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Tree-Loving Ted Notches Thirty Years In Nirvana

By Marcus Braid on March 9, 2015 in News

Photo: Centennial Parklands

Photo: Centennial Parklands

Ted Hoare says Centennial Park is like nirvana. And given that he is celebrating his thirty-year anniversary as the Senior Arborist at Centennial Parklands, Ted has enjoyed a pretty good working life.

“I’ve got a bloody good office – there’s a square mile of it,” Ted said. “I love coming to work and I love it as much as when I first started.”

A graduate of the Ryde TAFE School of Horticulture, Ted has been an active and energetic member of the arboricultural team for three decades and has a weighty responsibility, considering the trees in Centennial Park are valued at more than $170 million.

“There are over 15,000 trees in the park,” Ted said. “Up until quite some time ago, I used to physically do the work, which is the better part, and now I’m still managing it. We’re renewing the [tree] collection, which is really important, so that in 100 years’ time our kids’ kids will enjoy what we’re seeing now.

Routinely seen working in his bright red socks, Ted not only maintains a spectacular and complex tree collection, he has been instrumental in the development of an industry-recognised digital tree database that catalogues and tracks the lifecycle of trees through laptop technology. He has also recently experimented with the use of drone technology to monitor the Parklands’ tree canopies.

“When I first got here, the tree planting was really ad hoc,” Ted said. “There was no rhyme or reason to it; it just went on. But then we got a tree master plan and we did it in five-year plans.

“For the last 20 years, it has been a systematic approach based on the tree master plan about tree selection, the ageing population and a whole lot of criteria. We’ve helped write the book of tree replacement programs here.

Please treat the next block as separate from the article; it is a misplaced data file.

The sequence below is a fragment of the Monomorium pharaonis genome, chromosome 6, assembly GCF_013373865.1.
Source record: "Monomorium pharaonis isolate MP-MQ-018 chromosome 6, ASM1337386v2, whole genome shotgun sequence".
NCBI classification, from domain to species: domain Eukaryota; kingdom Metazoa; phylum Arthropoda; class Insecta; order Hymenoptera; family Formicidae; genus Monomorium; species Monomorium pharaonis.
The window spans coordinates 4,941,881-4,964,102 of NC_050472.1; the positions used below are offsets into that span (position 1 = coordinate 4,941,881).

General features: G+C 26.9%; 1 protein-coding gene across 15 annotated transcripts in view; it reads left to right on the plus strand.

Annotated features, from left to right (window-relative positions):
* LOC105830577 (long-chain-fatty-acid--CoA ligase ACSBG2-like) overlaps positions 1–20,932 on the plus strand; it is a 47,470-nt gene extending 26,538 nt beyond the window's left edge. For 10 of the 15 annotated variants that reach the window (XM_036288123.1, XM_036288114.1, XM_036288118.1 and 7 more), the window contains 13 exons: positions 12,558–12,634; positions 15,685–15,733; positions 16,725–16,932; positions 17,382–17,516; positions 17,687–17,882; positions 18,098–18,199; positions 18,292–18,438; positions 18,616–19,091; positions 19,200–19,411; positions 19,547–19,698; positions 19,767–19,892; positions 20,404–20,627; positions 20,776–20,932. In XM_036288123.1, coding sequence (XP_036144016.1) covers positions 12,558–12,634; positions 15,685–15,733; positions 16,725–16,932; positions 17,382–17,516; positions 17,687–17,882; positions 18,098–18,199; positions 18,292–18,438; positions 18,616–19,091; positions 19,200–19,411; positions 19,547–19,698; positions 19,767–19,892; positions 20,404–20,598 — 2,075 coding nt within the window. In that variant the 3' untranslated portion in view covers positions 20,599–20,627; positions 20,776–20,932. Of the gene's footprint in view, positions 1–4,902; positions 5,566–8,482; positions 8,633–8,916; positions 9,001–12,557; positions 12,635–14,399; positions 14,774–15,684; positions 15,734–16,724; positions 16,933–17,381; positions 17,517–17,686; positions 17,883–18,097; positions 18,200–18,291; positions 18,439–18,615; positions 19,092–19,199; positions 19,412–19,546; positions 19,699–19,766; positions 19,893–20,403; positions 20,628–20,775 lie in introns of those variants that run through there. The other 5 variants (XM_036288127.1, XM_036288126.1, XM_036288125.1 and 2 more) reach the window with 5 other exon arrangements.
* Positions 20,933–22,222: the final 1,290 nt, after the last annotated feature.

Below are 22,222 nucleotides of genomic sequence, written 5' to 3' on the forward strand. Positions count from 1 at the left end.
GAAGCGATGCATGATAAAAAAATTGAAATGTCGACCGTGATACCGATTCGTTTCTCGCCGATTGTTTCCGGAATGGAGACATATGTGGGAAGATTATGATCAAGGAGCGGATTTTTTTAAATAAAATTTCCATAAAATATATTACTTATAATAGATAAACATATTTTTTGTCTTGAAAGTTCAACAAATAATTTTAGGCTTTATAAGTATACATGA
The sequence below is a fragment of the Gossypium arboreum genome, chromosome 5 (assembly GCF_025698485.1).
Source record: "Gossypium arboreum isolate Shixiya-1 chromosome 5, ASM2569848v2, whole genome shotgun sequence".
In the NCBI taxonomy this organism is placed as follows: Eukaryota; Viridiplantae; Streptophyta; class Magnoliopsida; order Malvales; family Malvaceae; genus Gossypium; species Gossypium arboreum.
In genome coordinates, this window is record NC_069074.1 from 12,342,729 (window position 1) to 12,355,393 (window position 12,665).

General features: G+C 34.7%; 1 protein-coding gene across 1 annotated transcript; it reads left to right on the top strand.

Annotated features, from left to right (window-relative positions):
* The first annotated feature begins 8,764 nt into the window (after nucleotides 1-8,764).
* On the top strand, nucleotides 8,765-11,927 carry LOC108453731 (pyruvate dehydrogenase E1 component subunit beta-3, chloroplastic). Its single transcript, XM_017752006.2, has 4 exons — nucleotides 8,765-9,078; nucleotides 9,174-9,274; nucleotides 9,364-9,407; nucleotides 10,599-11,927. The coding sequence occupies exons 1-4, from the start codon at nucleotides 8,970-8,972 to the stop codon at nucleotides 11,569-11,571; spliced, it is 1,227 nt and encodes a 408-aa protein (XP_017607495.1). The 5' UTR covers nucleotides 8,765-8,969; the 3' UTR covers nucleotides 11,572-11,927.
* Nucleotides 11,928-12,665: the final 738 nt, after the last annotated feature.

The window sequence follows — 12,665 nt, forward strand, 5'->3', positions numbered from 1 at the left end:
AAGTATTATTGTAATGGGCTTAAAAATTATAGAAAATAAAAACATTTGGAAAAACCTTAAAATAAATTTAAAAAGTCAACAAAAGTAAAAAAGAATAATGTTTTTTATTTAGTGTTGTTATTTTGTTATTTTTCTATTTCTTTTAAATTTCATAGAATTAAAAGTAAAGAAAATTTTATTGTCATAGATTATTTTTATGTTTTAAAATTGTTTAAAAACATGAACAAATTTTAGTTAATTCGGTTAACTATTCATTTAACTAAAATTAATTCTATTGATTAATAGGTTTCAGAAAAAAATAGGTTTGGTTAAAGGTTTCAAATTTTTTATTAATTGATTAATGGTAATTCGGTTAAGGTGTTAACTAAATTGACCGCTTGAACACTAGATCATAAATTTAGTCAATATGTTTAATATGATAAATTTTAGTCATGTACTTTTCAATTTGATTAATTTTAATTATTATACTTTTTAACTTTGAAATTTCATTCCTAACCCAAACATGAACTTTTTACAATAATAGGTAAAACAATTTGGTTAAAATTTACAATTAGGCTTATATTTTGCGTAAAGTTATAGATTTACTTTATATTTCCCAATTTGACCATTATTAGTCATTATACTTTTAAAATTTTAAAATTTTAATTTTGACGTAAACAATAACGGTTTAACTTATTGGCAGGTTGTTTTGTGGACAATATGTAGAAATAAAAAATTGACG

“All of that sits on a tree database sporting 19 categories of information on each tree, and it’s considered world class.”

Ted, a Coogee resident, said the key challenges ahead for the Parklands were to maintain public safety and manage the ageing tree population.

“Like you and I, as trees get older they decline and there’s disease, so there’s the day to day preparing and looking after the trees,” he said.

“The other big challenge is looking forward to the next 100 years. We order trees three to six years in advance to bring them in. They’re quite substantial when we bring them in.”

Ted was a Public Service Medal recipient last year for his services to horticulture, and he paid tribute to the staff he works with.

“When I first came here, I thought I’d be here for a while and develop my skills, and then go out and make a million bucks, but then I fell in love with the place,” Ted said.

“I’m lucky that I’ve got a really good team that works with me. They do the physical work and I manage it. I always used to say I had the best job in the world when I was actually out there physically doing the work.”